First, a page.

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909 South Schumaker Drive
Salisbury, MD 21804
410.742.4988

Museum Hours

Mon - Sat: 10 a.m. - 5 p.m.
Sun: 12 p.m. - 5 p.m.

Samuel Joseph Denny (1874-1953) Alexandria Bay, NY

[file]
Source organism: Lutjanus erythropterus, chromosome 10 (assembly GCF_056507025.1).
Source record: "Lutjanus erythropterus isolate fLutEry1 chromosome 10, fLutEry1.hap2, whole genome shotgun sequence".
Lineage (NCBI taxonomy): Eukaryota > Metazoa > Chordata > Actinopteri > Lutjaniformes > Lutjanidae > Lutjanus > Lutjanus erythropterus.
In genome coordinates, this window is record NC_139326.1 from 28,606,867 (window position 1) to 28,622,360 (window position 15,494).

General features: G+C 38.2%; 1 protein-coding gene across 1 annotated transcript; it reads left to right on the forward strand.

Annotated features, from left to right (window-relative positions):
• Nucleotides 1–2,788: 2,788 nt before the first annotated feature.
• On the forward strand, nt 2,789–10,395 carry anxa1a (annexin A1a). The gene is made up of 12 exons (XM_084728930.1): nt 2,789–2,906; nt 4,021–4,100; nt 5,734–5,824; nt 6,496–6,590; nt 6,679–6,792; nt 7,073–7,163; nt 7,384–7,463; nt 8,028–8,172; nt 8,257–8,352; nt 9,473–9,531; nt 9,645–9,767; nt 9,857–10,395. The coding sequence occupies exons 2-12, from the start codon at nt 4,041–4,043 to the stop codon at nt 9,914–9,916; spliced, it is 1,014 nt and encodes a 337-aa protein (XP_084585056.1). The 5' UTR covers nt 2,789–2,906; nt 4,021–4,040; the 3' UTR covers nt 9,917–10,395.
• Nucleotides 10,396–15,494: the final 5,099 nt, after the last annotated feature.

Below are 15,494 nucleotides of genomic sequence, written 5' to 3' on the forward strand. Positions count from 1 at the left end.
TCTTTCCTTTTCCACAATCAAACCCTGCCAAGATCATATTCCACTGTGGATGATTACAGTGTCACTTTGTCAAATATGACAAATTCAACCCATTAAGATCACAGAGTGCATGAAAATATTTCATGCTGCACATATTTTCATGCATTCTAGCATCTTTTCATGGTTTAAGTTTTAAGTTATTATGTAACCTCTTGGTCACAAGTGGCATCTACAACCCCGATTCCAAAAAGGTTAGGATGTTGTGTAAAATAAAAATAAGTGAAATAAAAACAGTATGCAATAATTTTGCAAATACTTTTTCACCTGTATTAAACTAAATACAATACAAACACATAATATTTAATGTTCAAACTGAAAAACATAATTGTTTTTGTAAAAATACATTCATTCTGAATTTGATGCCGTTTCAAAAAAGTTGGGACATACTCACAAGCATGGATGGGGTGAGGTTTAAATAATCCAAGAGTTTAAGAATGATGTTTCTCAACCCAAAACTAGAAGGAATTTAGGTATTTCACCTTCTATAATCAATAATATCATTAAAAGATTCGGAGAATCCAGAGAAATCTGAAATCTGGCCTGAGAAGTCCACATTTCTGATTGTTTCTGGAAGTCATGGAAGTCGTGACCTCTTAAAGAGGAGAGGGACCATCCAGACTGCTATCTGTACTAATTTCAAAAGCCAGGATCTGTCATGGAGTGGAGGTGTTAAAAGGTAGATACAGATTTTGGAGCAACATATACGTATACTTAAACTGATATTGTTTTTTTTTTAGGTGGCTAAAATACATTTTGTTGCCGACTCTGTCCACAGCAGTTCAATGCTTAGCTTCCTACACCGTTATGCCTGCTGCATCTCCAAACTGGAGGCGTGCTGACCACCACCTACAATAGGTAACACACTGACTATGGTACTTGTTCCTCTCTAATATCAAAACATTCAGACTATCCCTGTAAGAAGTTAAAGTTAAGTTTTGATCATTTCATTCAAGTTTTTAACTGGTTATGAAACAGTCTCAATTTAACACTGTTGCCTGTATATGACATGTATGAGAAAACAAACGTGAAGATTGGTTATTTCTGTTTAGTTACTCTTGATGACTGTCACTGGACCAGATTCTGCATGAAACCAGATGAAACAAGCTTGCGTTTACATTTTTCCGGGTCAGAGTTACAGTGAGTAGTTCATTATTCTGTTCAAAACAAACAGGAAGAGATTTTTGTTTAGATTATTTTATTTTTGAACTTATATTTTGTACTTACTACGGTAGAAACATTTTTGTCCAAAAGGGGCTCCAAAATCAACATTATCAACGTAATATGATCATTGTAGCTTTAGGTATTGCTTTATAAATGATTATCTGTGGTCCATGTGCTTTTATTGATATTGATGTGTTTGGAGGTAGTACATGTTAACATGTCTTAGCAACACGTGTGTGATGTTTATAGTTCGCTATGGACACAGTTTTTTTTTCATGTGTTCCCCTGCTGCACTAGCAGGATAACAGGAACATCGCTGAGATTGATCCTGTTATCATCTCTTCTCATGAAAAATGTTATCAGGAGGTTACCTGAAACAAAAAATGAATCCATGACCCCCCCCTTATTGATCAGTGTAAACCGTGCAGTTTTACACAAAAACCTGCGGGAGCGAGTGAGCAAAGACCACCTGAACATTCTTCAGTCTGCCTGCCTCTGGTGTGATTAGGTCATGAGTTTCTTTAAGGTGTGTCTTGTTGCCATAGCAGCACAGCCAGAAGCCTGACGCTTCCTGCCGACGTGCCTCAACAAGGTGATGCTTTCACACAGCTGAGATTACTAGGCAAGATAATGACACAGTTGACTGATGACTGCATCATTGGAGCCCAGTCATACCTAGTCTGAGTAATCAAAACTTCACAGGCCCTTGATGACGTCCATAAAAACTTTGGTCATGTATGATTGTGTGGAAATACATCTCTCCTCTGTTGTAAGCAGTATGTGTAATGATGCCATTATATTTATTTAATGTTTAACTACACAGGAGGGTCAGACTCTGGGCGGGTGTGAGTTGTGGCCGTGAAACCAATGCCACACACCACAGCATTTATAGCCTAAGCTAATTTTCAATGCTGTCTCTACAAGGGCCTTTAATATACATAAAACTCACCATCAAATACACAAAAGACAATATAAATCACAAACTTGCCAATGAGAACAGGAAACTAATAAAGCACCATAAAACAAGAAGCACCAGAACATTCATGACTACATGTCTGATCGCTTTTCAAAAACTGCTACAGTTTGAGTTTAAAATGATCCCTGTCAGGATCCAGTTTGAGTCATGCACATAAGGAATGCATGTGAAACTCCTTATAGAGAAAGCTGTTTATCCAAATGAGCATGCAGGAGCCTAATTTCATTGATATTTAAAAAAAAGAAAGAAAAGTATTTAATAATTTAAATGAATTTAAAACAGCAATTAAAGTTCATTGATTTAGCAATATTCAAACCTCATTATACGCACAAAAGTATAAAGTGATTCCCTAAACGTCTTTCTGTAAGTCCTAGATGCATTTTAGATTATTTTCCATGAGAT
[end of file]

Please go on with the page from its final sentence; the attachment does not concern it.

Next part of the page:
Sam Denny was a fisherman, fly tier, guide and father of fifteen (Engers 94). He painted boats and houses, cut ice and wood, taught himself how to play the violin and then played for local dances. Around 1900, Denny began carving commercially using cedar for his decoys as most upstate New York carvers did. Deep eye grooves and flat bottoms appear on all of his stools. Early products are deep-chested with upturned tails and a filled¬in hole on the bottom attesting to the vise Denny used to secure the block while carving. The feather patterns are reminiscent of the Prince Edward County style. Later birds are longer and sleeker, often in a low-head position and have two holes drilled through the bottom instead of one. Denny created a very flat surface by combining blending, combing and scratching techniques. He repainted his own birds when necessary, but refused to repaint others'. To achieve a finish that would withstand years of use, Denny experimented with banana oil and collodion and melted beeswax in turpentine to prevent ice buildup. Sam Denny carved for over fifty years, making decoys that long outlasted him.